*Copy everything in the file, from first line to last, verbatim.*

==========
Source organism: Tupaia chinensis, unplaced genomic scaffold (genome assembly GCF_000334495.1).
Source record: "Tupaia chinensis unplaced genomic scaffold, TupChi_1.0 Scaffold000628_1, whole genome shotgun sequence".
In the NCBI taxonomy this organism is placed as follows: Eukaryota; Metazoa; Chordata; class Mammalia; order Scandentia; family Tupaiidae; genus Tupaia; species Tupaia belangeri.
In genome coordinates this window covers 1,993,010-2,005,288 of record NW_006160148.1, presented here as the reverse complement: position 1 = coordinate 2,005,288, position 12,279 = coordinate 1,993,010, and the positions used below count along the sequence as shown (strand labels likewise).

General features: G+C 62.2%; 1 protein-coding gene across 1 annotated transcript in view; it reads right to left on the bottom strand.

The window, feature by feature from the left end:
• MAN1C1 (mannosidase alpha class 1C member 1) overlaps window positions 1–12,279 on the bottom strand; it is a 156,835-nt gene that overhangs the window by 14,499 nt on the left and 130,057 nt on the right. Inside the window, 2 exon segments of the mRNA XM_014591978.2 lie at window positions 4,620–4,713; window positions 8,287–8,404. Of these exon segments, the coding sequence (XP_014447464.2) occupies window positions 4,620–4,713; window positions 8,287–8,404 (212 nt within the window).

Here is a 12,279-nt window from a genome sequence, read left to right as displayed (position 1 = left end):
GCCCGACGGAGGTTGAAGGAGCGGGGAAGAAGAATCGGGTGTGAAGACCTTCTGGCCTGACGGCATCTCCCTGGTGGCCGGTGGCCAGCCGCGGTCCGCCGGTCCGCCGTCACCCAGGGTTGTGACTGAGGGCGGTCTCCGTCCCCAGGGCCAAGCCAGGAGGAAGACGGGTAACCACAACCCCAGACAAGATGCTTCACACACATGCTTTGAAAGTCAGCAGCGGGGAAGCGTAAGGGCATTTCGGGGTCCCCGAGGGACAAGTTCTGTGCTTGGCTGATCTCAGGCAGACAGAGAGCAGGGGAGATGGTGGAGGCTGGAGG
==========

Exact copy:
Source organism: Tupaia chinensis, unplaced genomic scaffold (genome assembly GCF_000334495.1).
Source record: "Tupaia chinensis unplaced genomic scaffold, TupChi_1.0 Scaffold000628_1, whole genome shotgun sequence".
In the NCBI taxonomy this organism is placed as follows: Eukaryota; Metazoa; Chordata; class Mammalia; order Scandentia; family Tupaiidae; genus Tupaia; species Tupaia belangeri.
In genome coordinates this window covers 1,993,010-2,005,288 of record NW_006160148.1, presented here as the reverse complement: position 1 = coordinate 2,005,288, position 12,279 = coordinate 1,993,010, and the positions used below count along the sequence as shown (strand labels likewise).

General features: G+C 62.2%; 1 protein-coding gene across 1 annotated transcript in view; it reads right to left on the bottom strand.

The window, feature by feature from the left end:
• MAN1C1 (mannosidase alpha class 1C member 1) overlaps window positions 1–12,279 on the bottom strand; it is a 156,835-nt gene that overhangs the window by 14,499 nt on the left and 130,057 nt on the right. Inside the window, 2 exon segments of the mRNA XM_014591978.2 lie at window positions 4,620–4,713; window positions 8,287–8,404. Of these exon segments, the coding sequence (XP_014447464.2) occupies window positions 4,620–4,713; window positions 8,287–8,404 (212 nt within the window).

Here is a 12,279-nt window from a genome sequence, read left to right as displayed (position 1 = left end):
GCCCGACGGAGGTTGAAGGAGCGGGGAAGAAGAATCGGGTGTGAAGACCTTCTGGCCTGACGGCATCTCCCTGGTGGCCGGTGGCCAGCCGCGGTCCGCCGGTCCGCCGTCACCCAGGGTTGTGACTGAGGGCGGTCTCCGTCCCCAGGGCCAAGCCAGGAGGAAGACGGGTAACCACAACCCCAGACAAGATGCTTCACACACATGCTTTGAAAGTCAGCAGCGGGGAAGCGTAAGGGCATTTCGGGGTCCCCGAGGGACAAGTTCTGTGCTTGGCTGATCTCAGGCAGACAGAGAGCAGGGGAGATGGTGGAGGCTGGAGG